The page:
Can community mapping facilitate food sharing?

Published by Oona Morrow on the 14th June 2016.

Can community mapping facilitate food sharing?

Mapping can be used to draw boundaries between what is mine and what is yours, what is public and private, what is individual and what is shared. Maps are productive fictions; they can do more than reflect reality, urban landscapes, and the locations of fruit trees. They can also help produce new realities by making new worlds, resources, and realities visible and accessible. Community mapping can create a space for renegotiating the boundaries between public and private property – for making private spaces, knowledge, resources, and food public and shared.

Fruit is a surprisingly abundant and underutilized resource in cities. Forgotten apple orchards, feral mulberry trees, inherited grape arbors, wild raspberry and blackberry brambles, peach and plum trees – are just some of the fruits I have harvested and tasted – in private backyards, on public rights of way, and at the edges of fences and sidewalks. These fruits are often overlooked by the untrained eye but always within reach.

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Author harvesting backyard apples with the League of Urban Canners, photo credit: Angela Davis

Several food sharing enterprises are using community mapping to make urban fruit more visible and accessible, even enticing private property owners to share some of their bounty. In Greater Boston the League of Urban Canners, a group of friends and neighbors harvests, preserves, and prunes backyard fruit trees and arbors at more than 300 sites. They collected these sites through word of mouth, by scouting out fruit trees and knocking on doors, and by inviting the public to share their knowledge of urban fruit at community fruit mapping events. Sharing jam, push pins, and sticky notes, they invited folks to plot their favorite foraging sites, their neighbors peach tree, and even their home address on cork mounted paper maps of Cambridge and Somerville. The sites were used to create a (private) searchable database and google map for harvesting by the League of Urban Canners.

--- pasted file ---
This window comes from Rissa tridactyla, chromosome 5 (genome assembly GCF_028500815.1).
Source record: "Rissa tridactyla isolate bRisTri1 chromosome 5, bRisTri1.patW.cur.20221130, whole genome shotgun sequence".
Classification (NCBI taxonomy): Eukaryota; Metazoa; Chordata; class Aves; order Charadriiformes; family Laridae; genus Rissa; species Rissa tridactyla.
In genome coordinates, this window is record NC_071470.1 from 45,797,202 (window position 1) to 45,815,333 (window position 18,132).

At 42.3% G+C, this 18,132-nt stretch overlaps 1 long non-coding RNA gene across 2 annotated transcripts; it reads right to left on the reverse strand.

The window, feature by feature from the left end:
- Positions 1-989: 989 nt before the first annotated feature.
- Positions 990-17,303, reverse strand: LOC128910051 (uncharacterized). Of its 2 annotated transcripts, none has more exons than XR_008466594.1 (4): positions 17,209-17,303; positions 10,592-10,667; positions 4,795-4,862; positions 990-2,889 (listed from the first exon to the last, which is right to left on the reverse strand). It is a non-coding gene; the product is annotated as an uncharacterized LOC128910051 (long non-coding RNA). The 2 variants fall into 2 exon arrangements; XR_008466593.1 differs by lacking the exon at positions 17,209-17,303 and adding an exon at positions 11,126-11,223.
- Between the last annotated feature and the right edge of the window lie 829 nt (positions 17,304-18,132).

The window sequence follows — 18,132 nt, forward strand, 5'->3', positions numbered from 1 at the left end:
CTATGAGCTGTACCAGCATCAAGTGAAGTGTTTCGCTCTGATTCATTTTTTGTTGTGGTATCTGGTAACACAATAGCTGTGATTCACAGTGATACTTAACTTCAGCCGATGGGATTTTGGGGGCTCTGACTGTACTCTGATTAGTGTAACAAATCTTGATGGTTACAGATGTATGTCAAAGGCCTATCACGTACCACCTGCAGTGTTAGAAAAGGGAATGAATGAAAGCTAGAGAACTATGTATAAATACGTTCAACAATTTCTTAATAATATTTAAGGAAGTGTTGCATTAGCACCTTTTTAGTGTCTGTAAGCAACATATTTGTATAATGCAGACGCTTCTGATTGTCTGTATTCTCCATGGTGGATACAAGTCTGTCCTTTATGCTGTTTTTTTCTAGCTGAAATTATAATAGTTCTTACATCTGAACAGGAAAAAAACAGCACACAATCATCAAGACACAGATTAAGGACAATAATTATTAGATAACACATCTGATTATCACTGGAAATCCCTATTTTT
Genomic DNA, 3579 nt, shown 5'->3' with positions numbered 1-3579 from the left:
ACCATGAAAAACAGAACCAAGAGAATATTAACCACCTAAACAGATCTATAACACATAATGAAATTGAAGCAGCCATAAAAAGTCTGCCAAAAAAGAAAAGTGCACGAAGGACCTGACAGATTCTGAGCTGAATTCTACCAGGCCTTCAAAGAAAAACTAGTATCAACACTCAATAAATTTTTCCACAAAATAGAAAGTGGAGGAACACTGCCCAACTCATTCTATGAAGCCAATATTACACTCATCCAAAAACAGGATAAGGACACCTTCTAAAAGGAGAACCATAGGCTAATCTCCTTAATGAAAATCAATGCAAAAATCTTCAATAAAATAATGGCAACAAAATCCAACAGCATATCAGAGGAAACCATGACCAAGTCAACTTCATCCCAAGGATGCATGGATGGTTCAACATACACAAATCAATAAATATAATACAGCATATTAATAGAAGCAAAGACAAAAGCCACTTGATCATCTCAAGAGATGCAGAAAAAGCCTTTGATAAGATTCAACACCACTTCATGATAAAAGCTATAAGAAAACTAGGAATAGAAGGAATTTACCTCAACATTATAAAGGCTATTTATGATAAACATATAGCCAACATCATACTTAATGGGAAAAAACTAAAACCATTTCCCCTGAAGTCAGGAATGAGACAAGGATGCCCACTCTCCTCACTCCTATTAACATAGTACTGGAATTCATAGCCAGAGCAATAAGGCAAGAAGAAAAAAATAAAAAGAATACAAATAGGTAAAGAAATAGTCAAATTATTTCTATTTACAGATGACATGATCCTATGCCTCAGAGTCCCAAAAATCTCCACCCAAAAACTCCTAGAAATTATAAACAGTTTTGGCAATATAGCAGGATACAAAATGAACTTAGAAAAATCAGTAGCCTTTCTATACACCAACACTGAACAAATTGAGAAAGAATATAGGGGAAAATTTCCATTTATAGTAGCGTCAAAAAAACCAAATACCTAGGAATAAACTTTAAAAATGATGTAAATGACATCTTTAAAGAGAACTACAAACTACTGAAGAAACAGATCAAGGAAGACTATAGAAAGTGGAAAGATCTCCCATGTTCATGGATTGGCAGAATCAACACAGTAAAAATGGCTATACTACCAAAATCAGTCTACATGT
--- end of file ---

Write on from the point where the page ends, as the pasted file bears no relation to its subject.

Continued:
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Community mapping in Cambridge, MA, photo credit: Oona Morrow

In LA and in cities around the wold Fallen Fruit, an artist collective, has created beautiful maps of publicly accessible fruit inviting contributors to “collectively re-imagine the function of public participation and urban space, and to explore the meaning of community through creating and sharing new and abundant resources.” The collective also hosts public fruit jams and has been at the forefront of the urban orchard movement.

Another US based outfit Falling Fruit has created a global searchable database and interactive map of public fruit. Their crowd sourced online map seeks “to unite the efforts of foragers, foresters, and freegans everywhere. The imported datasets range from small neighborhood foraging maps to vast professionally-compiled tree inventories. This so far amounts to 1,664 different types of edibles (most, but not all, plant species) distributed over 1,181,273 locations.”

In Seattle, City Fruit has created an interactive fruit mapping tool to help “build community, steward urban orchards, share harvests, and help policymakers.” However, the disclaimer on their mapping tool that “the trees listed here are not for public harvesting as many of them are on private property,” is an important reminder that online maps alone are not sufficient to facilitate food sharing in cities. Community mapping is a starting point, it allows us to glimpse a possible future of abundant and shared fruit. But, as I have learned through my work with the League of Urban Canners, it is relationships – that are built on trust and reciprocity, as well as shared knowledge, skills, meals, and resources that allows food sharing to occur. The League of Urban Canners goes to great lengths to maintain trusting relationships between property owners, harvesters, and preservers – signing liability waivers, sharing the preserved jams with owners, returning in the winter to prune trees and arbors, and inviting owners, harvesters, and preservers to share their bounty at potluck dinners.

These are just a few examples, there are hundreds more all over the world  –  many of which are listed on Falling Fruit’s Sharing Resources page. If you’d like to create your own community fruit map grab a bike, a friend, a notepad, a map, and meet your neighbors.

 


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